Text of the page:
The Long Run

The Long Run

This is the second part in a series on training

Everyone has a different idea of what a long run is. For some, if it isn't over 10 miles it isn't a long run. For others, anything longer than 30-40 minutes may be a long run. There are some runners who base each long run on the week's mileage. Some think long runs should be run at as slow as necessary to finish and/or get aerobic stimulus. Others think that long runs should have specific paces. What should high school athletes be doing for their long runs?

I can't tell you specifically because there is no set standard for what a long run is, but I find that many runners base their long runs off 20% of their weekly mileage total. This formula is mainly for runners who almost exclusively do mileage and rarely do any running faster than threshold pace (many marathoners for instance). For high school runners who are running shorter distances, mileage may not be that high and long runs shouldn't necessarily be predicated on your mileage for that week.

So how should a high schooler do their long runs over the summer? Well, first let's get a bare minimum definition for the long run that everyone can agree on. How about, any run that is significantly longer than any other run done on a regular basis. This could mean anything from as little as 5 miles to anything higher depending on the athlete and their ability level. Long runs don't have to be the same thing each week either. Under our definition, we have left out paces and exactly what distance to stop at, so let's look at some ways you can do your long runs.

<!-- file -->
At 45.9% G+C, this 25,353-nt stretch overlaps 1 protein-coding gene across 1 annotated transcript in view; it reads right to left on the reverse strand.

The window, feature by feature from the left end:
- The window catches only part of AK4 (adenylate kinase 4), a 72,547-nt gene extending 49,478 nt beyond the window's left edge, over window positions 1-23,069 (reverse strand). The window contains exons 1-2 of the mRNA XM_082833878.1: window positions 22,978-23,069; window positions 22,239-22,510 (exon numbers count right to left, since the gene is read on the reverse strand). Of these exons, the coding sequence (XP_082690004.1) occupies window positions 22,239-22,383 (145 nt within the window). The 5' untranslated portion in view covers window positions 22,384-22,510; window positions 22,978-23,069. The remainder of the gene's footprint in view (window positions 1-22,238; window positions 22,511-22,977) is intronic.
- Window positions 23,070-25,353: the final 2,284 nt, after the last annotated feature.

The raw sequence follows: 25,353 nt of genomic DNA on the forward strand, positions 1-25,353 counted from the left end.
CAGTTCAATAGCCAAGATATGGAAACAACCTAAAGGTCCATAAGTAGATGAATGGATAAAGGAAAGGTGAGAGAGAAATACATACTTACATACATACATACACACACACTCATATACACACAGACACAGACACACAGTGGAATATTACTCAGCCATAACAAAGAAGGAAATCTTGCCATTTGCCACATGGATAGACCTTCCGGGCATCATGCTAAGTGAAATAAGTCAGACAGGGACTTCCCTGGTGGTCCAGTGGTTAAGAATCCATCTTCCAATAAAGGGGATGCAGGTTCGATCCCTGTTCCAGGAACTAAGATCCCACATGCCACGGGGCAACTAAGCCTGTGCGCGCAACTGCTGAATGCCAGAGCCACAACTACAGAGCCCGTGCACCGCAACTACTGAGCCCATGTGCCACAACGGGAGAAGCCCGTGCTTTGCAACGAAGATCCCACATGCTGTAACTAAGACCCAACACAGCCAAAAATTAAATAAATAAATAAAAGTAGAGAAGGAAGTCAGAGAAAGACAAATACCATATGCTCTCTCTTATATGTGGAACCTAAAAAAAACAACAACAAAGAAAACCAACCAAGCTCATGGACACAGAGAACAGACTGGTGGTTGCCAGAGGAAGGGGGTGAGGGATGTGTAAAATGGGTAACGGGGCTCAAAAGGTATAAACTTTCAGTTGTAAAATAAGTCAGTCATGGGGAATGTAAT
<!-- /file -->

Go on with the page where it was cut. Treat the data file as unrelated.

Traditional long run- done at a casual pace that is roughly 20% of weekly volume. Instead of trying to figure out what that comes out to, it would be much easier to just add three miles to your next longest distance run that you normally do. Therefore, if you usually get in 5 miles for your distance runs, get in 8.

The long run for pace- Add about 10 minutes to your normal distance run (so say you run 5 miles in 40 minutes normally, this run will be 50 minutes) but the key is to run at a pace a little quicker than you normally run, unless you usually tear up your distance runs. In that case just keep your pace the same but run for a longer duration. In our example, we instead will run at 7:30 pace for 50 minutes, clearing a total of almost 7 miles.

The long workout- You can easily turn your workout into your long day as well (note that you may need more than just one day to recover from this type of workout) by adding in some easy distance in between reps. Imagine a one mile warm up and cool down with the workout being 3 by one mile at goal race pace for your opening 3 mile race. Add in 1-1.5 mile of jogging in between reps and you have done 7-8 miles in one session.

What do I recommend to do? All of them! Alternate which way you do your long run each week and you will always feel like there is a different challenge waiting for you.

I hope that helps give you some ideas for your summer long run training! If you have any questions feel free to send a message!